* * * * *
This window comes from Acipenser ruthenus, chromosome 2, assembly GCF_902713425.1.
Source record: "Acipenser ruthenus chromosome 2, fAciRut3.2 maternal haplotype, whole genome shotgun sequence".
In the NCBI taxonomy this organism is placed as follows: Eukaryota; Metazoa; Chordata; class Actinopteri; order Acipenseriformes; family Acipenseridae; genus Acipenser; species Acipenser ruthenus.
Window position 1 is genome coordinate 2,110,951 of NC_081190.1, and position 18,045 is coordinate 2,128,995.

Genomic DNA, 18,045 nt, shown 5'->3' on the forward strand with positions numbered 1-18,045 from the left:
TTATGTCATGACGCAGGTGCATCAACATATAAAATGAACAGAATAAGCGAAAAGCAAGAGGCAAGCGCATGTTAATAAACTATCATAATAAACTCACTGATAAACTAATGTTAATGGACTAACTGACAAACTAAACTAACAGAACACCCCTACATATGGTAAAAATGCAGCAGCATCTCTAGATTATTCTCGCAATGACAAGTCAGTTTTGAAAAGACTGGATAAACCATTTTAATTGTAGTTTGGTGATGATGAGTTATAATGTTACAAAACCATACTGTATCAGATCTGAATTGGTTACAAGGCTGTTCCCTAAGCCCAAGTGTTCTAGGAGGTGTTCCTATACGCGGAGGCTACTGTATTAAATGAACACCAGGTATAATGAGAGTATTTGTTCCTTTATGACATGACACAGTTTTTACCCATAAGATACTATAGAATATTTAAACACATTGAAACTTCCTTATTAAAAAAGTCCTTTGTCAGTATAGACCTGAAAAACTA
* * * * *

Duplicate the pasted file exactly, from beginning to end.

This window comes from Acipenser ruthenus, chromosome 2, assembly GCF_902713425.1.
Source record: "Acipenser ruthenus chromosome 2, fAciRut3.2 maternal haplotype, whole genome shotgun sequence".
In the NCBI taxonomy this organism is placed as follows: Eukaryota; Metazoa; Chordata; class Actinopteri; order Acipenseriformes; family Acipenseridae; genus Acipenser; species Acipenser ruthenus.
Window position 1 is genome coordinate 2,110,951 of NC_081190.1, and position 18,045 is coordinate 2,128,995.

Genomic DNA, 18,045 nt, shown 5'->3' on the forward strand with positions numbered 1-18,045 from the left:
TTATGTCATGACGCAGGTGCATCAACATATAAAATGAACAGAATAAGCGAAAAGCAAGAGGCAAGCGCATGTTAATAAACTATCATAATAAACTCACTGATAAACTAATGTTAATGGACTAACTGACAAACTAAACTAACAGAACACCCCTACATATGGTAAAAATGCAGCAGCATCTCTAGATTATTCTCGCAATGACAAGTCAGTTTTGAAAAGACTGGATAAACCATTTTAATTGTAGTTTGGTGATGATGAGTTATAATGTTACAAAACCATACTGTATCAGATCTGAATTGGTTACAAGGCTGTTCCCTAAGCCCAAGTGTTCTAGGAGGTGTTCCTATACGCGGAGGCTACTGTATTAAATGAACACCAGGTATAATGAGAGTATTTGTTCCTTTATGACATGACACAGTTTTTACCCATAAGATACTATAGAATATTTAAACACATTGAAACTTCCTTATTAAAAAAGTCCTTTGTCAGTATAGACCTGAAAAACTA